But we all want the same thing, essentially:

We want your children to grow up knowing they are loved and respected.

We are here, parents.

And we still need you.

***

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17 comments:

  1. Tonia, you bring up such important points! The institution issue never occurred to me before reading this post...wow. I love this whole entire post, but the part that resonated with me the most was when you wrote about kids needing role models with similar disabilities. I love that - it's so true - and I think it can be generalized to ALL people as well. We all need to know that we aren't "the only ones" in any given set of circumstances. Togetherness is such a beautiful thing - and I think that's a huge part of why our friendship means so much to me. xo

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    1. I love your comments, K, and this one is no exception. And the institution issue never had such a personal side to it before hearing my grandma talk about it that way. And yes, I think having role models and BEING role models is a powerful thing <3

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  2. This post is so good. Every parent needs to read it, especially with all the "fight" that has been happening in the last few months between parents and the disabled adults. You do such a great job at reaching out to parents with compassion and understanding. Love this!

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    1. I wonder what's been happening specific to the last few months? I've noticed it ever since I ventured into the world of disability advocacy etc a couple years ago. I am really glad you think this post could be effective, though. I'm all about bridging that gap! Thank you!

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  3. This is really great and very needed. I especially agree with the role model idea, which seems like an idea that doesn't occur to parents but they appreciate it when someone suggests it. I think another reason for conflict is that some people draw too many distinctions between people with different kinds of disabilities. Parents of intellectually disabled kids, or, say, nonverbal kids, I think tend to shy away from or reject disability bloggers like us because our disabilities aren't like their kids' disabilities. In some ways they are different, but I think some folks don't see how the experiences are similar, too.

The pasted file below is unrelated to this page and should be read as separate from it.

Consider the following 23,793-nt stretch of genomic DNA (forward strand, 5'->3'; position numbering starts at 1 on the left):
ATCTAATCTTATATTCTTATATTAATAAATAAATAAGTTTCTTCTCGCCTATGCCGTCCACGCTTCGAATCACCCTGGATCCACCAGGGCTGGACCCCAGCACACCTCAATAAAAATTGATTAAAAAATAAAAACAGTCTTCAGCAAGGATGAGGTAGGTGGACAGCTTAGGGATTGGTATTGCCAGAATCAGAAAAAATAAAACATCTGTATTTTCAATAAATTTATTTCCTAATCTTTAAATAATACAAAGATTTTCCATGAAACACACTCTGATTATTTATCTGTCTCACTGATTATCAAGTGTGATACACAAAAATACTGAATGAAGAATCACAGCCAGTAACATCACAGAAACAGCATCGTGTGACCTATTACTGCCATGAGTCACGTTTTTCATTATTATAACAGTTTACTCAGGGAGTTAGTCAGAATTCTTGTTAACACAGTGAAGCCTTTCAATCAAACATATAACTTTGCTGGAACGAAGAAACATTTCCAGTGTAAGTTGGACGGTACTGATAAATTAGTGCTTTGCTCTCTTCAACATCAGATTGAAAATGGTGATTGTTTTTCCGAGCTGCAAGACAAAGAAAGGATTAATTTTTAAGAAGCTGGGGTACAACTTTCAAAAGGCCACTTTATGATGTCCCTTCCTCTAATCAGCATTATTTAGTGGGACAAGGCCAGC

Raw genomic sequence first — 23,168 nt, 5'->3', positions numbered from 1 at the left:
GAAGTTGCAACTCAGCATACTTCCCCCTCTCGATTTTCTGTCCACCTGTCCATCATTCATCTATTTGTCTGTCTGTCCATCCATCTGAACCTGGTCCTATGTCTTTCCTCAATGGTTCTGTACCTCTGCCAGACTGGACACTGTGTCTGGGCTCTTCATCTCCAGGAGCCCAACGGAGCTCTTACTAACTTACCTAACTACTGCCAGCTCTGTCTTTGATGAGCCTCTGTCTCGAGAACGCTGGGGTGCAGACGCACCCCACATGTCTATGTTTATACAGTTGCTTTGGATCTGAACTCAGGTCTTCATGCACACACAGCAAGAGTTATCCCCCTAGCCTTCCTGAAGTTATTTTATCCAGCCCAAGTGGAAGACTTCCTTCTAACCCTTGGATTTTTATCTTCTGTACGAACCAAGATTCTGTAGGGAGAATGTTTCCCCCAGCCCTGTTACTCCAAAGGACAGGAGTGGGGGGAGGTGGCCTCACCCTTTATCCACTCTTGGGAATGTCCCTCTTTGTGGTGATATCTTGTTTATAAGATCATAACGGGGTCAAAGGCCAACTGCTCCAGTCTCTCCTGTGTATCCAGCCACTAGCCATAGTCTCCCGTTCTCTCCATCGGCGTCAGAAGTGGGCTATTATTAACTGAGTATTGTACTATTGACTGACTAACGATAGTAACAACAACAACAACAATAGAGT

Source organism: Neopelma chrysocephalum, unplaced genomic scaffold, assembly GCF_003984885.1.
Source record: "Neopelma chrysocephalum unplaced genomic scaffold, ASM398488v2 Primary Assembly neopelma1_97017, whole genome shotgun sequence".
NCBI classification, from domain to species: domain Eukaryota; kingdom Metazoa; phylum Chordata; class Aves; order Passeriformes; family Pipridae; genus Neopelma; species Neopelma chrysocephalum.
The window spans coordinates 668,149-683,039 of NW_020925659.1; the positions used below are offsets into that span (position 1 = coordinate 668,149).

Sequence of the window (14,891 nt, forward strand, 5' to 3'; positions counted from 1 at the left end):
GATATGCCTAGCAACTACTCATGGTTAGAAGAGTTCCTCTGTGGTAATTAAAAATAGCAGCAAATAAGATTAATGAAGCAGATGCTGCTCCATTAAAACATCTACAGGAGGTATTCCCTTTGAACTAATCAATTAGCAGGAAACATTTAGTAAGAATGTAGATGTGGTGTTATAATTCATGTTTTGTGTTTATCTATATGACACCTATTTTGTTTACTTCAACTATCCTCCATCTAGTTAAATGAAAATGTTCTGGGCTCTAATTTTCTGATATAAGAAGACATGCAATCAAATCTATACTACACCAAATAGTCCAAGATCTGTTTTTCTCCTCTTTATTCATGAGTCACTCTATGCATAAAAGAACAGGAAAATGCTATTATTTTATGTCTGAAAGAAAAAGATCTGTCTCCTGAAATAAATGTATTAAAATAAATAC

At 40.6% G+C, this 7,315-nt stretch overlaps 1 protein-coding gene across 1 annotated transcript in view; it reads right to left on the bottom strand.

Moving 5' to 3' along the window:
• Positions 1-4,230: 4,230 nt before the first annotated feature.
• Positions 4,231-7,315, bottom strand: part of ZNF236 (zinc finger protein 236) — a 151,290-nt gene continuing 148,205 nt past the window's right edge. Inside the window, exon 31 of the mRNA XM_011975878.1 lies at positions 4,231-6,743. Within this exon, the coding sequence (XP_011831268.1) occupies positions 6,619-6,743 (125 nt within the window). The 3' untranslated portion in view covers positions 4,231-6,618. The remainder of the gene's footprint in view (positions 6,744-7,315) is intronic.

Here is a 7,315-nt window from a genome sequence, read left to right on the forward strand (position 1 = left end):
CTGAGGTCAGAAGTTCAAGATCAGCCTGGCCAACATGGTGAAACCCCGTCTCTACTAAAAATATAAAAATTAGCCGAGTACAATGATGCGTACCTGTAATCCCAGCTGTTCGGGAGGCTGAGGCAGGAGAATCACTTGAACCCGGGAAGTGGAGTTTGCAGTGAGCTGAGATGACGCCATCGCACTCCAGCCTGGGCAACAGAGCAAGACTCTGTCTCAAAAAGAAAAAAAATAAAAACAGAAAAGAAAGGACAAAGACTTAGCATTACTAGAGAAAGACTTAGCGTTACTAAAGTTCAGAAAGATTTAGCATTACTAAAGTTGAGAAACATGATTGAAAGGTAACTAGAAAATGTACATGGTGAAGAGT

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    1. Thank you so much! I think the role model idea is awesome. It has been something I kind of dreamed about for a while, so I guess it's a dream come true that there is a 10-year-old out there who calls me her "role model." :) And you bring up a great point about parents shying away, perhaps, because our disabilities are different. I have an upcoming post that kind of addresses that exact point. We are very similar, that's important to note.

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  4. So wonderful to hear you tell us parents to "ask". That really does mean alot. Sometimes we feel so alone and ilequipped to raise our own kids. I personally am going to reach out more to advocates like you...thank you!

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  5. Hi Laurie,

    Definitely, feel free to ask! Thanks for reading!

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  6. I have a disability and I love the "We Need to Feel Needed" part. When my friend became disabled he looked to me for guidance,he needed me and I loved being the one who was helping instead of the one being helped for the first time. My parents found disabled role models for me which helped me find my voice so I am forever grateful to them!

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    1. That's awesome! I'm glad you were able to be there for your friend, and that your parents found disabled role models growing up! That helps so much!

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  7. What I have found through the work with my films is that disabled adults shut the able bodied parents of disabled kids out of conversations due to resentment they had with their own parents and this needs to stop. I also like the "need to feel needed" part. I had an experience where a disabled person looked to me as his role model and it was one of the most wonderful and precious experiences of my life!

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    1. I think it's important to honor the feelings of disabled adults who have experienced difficulties with able bodied parents. These experiences are valid and harmful. There needs to be respect on both sides. I think it's okay for both groups to have our own space sometimes, but also good to reach out to each other when needed. Yes, being able to be an example or a role model to someone else with a disability is so amazing. Glad you've had that experience too.

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  8. What an amazing blog written by an even more impressive young woman. You brought up some important points here. At our centers we believe in keeping families together by helping care for the day-to-day needs of differently abled loved ones.